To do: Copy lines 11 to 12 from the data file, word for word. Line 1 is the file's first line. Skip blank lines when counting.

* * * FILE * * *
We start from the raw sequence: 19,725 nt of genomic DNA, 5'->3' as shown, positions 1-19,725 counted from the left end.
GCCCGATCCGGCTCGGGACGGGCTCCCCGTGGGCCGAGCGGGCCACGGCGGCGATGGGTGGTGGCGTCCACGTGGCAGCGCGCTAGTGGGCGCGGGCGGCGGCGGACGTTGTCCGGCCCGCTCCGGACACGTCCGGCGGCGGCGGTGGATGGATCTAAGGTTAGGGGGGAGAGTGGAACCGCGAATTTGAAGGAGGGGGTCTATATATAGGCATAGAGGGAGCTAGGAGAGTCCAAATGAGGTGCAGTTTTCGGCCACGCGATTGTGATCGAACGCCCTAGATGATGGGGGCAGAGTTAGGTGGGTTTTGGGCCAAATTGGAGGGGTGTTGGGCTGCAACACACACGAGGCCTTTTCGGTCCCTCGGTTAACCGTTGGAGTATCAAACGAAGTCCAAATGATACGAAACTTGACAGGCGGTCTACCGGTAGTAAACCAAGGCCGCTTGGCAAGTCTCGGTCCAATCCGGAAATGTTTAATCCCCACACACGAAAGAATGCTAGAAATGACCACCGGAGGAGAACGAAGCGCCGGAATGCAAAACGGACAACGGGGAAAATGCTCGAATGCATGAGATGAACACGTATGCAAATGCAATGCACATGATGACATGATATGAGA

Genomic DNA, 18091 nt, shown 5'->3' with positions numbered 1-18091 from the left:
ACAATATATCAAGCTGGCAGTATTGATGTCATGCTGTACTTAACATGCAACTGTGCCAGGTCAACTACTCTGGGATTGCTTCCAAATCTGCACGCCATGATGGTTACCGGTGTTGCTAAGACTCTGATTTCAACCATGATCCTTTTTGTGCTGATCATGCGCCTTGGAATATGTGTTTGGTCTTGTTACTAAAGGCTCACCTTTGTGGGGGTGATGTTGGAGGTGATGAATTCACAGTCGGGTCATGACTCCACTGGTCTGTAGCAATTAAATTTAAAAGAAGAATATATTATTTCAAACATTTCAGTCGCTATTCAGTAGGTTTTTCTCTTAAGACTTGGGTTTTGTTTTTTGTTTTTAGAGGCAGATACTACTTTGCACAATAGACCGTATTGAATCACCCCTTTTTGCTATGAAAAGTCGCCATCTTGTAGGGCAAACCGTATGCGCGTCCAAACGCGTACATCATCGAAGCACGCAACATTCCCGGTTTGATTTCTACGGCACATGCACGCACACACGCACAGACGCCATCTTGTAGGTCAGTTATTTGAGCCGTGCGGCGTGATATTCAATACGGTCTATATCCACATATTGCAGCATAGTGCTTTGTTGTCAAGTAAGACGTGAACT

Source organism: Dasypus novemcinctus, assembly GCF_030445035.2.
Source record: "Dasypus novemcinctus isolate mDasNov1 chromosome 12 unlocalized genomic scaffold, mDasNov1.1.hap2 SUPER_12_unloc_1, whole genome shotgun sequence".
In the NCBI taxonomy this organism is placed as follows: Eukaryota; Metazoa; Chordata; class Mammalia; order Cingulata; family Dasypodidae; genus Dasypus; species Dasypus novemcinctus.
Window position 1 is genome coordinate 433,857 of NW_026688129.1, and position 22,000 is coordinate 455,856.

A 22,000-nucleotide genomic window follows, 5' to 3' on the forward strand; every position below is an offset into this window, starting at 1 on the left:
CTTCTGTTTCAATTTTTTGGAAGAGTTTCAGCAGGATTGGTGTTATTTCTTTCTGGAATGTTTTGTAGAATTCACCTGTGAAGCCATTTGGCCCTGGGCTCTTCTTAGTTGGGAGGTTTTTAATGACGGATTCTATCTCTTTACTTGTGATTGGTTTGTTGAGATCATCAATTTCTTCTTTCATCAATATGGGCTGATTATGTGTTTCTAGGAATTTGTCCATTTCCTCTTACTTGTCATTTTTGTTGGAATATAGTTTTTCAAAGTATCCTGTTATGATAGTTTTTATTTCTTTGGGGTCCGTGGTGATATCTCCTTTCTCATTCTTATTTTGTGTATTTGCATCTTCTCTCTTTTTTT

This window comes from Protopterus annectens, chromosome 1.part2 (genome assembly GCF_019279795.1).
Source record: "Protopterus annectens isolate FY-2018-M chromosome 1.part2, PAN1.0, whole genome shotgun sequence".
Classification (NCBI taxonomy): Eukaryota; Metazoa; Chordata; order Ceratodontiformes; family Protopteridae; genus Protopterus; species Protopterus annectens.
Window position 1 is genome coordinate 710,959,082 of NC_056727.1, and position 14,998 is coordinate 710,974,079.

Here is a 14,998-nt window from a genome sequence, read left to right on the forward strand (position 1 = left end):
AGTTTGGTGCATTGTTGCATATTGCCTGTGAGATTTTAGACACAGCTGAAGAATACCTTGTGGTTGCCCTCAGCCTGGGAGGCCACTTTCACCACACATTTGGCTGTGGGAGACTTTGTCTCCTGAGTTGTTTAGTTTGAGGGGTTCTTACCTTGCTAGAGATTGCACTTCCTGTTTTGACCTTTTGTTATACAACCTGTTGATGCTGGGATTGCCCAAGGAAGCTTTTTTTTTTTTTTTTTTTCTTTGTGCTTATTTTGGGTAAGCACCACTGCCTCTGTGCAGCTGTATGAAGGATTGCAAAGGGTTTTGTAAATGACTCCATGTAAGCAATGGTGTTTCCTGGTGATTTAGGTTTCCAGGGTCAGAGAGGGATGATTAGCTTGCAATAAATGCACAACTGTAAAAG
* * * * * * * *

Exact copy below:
This window comes from Protopterus annectens, chromosome 1.part2 (genome assembly GCF_019279795.1).
Source record: "Protopterus annectens isolate FY-2018-M chromosome 1.part2, PAN1.0, whole genome shotgun sequence".